Foam Mattress:  Polyurethane foam and memory foam  off-gasses a whole slew of VOCs, including toluene and formaldehyde.  What’s so problematic with a mattress is that we are generally in the closest proximity to the mattress than to any other material in our home. AND we’re usually on the mattress for long periods of time, creating a disaster for our body and immune system as it works overtime.

Furniture & Upholstery: Pressed wood furniture is the biggest culprit here when it comes to VOCs.  The small amounts of wood that are pressed together are usually held together by an adhesive that emits formaldehyde, a carcinogenic VOC.  Upholstery can also contain formaldehyde in the fabric as well as PFOAs that are added to treat the textile fabric for water resistance and stain resistance. 

Textiles & Curtains: Textiles such as pillows, blankets and curtains are often treated with chemical solutions to keep them from wrinkling and keep them resistant to stains and to water.  These products are often in warm environments, which encourages them to off-gas at even higher rates than if they were in a cool and dry environment.  

Cleaning Products: Many cleaning products contain fragrances to cover up the scent of harsh solvents and chemicals, both of which contain  VOCs.  Products will off gas when being used, but can also off-gas when being stored too.  My Healthy Home Blueprint Online Course can help you facilitate a MAJOR ditch and switch in your home to swap out all your cleaning products.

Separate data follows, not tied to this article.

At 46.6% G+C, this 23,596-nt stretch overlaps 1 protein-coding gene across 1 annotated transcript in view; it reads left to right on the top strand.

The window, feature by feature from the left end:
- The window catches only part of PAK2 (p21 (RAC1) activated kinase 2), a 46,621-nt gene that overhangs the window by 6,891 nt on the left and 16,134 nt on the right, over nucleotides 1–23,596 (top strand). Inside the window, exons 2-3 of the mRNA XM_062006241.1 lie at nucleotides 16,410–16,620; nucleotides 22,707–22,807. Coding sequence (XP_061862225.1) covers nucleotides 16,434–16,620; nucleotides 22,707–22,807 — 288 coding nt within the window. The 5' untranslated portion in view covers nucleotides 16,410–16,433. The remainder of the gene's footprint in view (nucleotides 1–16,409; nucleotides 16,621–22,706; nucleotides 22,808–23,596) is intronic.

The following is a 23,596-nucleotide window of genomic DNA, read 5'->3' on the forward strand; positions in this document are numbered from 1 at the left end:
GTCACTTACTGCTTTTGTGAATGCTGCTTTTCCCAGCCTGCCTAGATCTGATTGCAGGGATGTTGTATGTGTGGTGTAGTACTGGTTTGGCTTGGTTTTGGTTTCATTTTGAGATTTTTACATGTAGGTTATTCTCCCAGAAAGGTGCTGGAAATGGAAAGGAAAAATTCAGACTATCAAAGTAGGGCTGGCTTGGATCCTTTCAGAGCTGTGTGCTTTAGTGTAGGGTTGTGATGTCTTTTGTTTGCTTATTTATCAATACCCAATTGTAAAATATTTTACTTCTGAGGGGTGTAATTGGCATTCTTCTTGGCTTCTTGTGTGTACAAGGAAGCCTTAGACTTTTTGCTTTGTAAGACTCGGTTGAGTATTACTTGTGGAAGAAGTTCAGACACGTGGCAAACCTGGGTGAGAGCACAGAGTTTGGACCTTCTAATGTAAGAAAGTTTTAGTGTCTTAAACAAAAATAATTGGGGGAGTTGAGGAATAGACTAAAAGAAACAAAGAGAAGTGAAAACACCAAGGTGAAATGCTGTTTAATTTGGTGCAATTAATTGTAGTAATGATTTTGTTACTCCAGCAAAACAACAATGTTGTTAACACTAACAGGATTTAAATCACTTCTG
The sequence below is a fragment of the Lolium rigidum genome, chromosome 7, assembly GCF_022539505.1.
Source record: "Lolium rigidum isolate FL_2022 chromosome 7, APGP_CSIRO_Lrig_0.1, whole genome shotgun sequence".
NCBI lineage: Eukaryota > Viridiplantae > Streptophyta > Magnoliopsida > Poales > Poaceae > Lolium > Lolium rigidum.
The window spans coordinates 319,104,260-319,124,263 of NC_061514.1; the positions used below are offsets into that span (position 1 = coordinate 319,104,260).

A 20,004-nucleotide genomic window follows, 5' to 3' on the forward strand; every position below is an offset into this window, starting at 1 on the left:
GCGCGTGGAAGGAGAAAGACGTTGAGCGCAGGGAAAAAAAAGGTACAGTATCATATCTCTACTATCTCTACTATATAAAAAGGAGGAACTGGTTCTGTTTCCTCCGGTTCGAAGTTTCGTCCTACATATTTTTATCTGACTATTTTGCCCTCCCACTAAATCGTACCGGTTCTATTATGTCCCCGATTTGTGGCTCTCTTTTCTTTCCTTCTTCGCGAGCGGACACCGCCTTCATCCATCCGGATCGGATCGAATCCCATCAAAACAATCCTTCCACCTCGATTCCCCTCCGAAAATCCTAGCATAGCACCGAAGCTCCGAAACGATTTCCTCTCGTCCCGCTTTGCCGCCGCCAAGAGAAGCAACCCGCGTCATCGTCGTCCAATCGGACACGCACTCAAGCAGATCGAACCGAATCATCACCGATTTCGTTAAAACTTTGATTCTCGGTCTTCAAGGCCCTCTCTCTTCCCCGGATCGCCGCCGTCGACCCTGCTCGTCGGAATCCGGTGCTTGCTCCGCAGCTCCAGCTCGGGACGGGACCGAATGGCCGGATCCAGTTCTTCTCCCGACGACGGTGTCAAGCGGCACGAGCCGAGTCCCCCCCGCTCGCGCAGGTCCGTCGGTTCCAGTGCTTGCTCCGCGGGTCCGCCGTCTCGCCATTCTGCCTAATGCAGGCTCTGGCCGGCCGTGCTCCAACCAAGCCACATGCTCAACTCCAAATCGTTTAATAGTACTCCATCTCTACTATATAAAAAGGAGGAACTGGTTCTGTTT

Most of the time, VOCs are the type of toxin that we talk about off-gassing.  VOCs, or volatile organic compounds are a type of toxin, and there are  A LOT of specific VOCs that we are either exposed to in large quantities, or that are particularly dangerous to our health:

Formaldehyde: Carcinogenic, changes in lung function, skin rashes, eye irritation

Toluene: Inflammation of the skin, anxiety, muscle fatigue, liver and kidney damage, nerve damage, insomnia

Phthalates: Insulin resistance, allergies, asthma, overweight/obesity, hormone disruption, lower IQ, adverse effects on neurodevelopment, 

Acetone: Sore throat, respiratory irritation, nausea, fast heart rate, confusion, damage to skin, headache.

Chemical Flame Retardants: neurological damage, hormone disruption, increased risk of cancer, body burden, thyroid disruption, reproductive problem, 

Benzene: Skin and respiratory irritation, blood disorders, damage to the reproductive system, anemia, damage to the immune system, increased risk of cancer


The type of environment that produces the MOST off gassing is one that is warm and humid.  Humidity encourages products and materials to off gas at a much higher rate in comparison to a dry climate.  Heat is another way that you can encourage off-gassing. 

Essentially an environment with an ideal healthy house humidity level of 35% – 40%, is the BEST way to create conditions that discourage off gassing in your home.  And rooms that get humid, like laundry rooms, bathrooms or kitchens, be sure to use a vented fan to pull moisture out of the room and expel it outdoors.